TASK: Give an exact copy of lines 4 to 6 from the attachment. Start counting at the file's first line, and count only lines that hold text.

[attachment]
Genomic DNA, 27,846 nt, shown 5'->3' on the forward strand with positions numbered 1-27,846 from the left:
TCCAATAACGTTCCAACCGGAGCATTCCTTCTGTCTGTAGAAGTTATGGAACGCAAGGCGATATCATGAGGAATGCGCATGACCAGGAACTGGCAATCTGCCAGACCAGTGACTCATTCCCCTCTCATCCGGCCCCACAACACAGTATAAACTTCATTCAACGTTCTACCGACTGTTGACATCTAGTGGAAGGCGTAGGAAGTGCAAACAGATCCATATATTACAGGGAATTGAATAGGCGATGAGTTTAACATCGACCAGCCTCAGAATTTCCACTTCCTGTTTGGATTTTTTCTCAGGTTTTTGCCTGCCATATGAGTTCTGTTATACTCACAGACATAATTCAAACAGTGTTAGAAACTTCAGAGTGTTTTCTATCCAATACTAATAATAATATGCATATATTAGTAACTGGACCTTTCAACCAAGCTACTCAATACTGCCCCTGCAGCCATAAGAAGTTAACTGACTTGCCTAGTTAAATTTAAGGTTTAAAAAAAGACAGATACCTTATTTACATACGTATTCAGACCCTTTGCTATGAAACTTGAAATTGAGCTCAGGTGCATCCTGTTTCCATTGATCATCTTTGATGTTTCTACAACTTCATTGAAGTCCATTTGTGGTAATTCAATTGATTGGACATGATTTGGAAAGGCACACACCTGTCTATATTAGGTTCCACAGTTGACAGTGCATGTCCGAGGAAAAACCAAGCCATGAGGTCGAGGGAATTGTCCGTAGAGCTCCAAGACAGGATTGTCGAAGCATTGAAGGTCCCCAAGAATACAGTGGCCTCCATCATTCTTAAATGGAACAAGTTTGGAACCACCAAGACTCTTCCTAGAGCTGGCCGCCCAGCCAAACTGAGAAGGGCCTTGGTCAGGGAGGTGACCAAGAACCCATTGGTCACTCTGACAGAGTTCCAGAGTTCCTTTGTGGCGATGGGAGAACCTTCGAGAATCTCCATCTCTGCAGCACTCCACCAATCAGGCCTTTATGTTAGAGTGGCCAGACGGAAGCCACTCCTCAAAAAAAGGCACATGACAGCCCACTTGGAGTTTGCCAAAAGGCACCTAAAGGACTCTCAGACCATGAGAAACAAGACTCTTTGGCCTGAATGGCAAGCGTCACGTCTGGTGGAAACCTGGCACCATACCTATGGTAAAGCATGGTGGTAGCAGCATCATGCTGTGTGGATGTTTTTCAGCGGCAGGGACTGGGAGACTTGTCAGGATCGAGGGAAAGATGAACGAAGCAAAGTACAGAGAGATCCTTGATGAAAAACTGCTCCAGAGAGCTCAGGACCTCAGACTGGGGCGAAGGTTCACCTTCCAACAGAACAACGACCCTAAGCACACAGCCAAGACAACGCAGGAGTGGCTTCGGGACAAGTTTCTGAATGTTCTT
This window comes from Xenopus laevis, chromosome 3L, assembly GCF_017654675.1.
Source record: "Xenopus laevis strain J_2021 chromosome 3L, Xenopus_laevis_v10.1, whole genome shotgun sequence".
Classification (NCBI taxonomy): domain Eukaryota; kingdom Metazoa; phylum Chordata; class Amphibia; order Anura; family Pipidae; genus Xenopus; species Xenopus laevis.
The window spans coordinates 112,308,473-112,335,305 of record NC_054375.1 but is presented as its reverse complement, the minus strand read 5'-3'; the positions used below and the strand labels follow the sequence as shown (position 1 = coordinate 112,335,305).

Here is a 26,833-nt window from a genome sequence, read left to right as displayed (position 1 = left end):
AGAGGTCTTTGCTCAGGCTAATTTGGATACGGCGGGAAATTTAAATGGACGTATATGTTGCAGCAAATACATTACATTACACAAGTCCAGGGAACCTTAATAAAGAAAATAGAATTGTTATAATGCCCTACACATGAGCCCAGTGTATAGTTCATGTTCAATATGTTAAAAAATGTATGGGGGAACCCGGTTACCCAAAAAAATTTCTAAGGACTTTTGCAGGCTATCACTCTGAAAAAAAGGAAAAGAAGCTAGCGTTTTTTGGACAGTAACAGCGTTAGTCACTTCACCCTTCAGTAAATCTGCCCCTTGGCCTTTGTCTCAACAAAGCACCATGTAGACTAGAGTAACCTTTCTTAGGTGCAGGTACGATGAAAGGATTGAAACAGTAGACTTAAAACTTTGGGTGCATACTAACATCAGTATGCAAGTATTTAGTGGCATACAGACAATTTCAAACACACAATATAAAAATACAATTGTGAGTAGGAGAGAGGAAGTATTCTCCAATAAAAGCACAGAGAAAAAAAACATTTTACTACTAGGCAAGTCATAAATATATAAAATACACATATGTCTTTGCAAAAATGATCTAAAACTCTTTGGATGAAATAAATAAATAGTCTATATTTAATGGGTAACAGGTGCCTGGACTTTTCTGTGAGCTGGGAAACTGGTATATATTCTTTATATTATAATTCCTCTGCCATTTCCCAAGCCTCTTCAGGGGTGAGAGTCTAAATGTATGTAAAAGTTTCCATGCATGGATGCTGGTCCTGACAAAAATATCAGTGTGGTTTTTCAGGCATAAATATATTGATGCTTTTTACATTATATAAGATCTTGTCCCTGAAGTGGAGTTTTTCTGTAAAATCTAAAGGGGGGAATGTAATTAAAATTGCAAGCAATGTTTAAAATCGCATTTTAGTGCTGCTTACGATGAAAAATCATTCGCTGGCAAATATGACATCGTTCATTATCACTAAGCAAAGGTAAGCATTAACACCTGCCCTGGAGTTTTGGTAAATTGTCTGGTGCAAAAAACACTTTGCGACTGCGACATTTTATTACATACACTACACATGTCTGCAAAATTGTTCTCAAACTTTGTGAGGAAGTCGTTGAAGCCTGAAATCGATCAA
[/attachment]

Source record: "Xenopus laevis strain J_2021 chromosome 3L, Xenopus_laevis_v10.1, whole genome shotgun sequence".
Classification (NCBI taxonomy): domain Eukaryota; kingdom Metazoa; phylum Chordata; class Amphibia; order Anura; family Pipidae; genus Xenopus; species Xenopus laevis.
The window spans coordinates 112,308,473-112,335,305 of record NC_054375.1 but is presented as its reverse complement, the minus strand read 5'-3'; the positions used below and the strand labels follow the sequence as shown (position 1 = coordinate 112,335,305).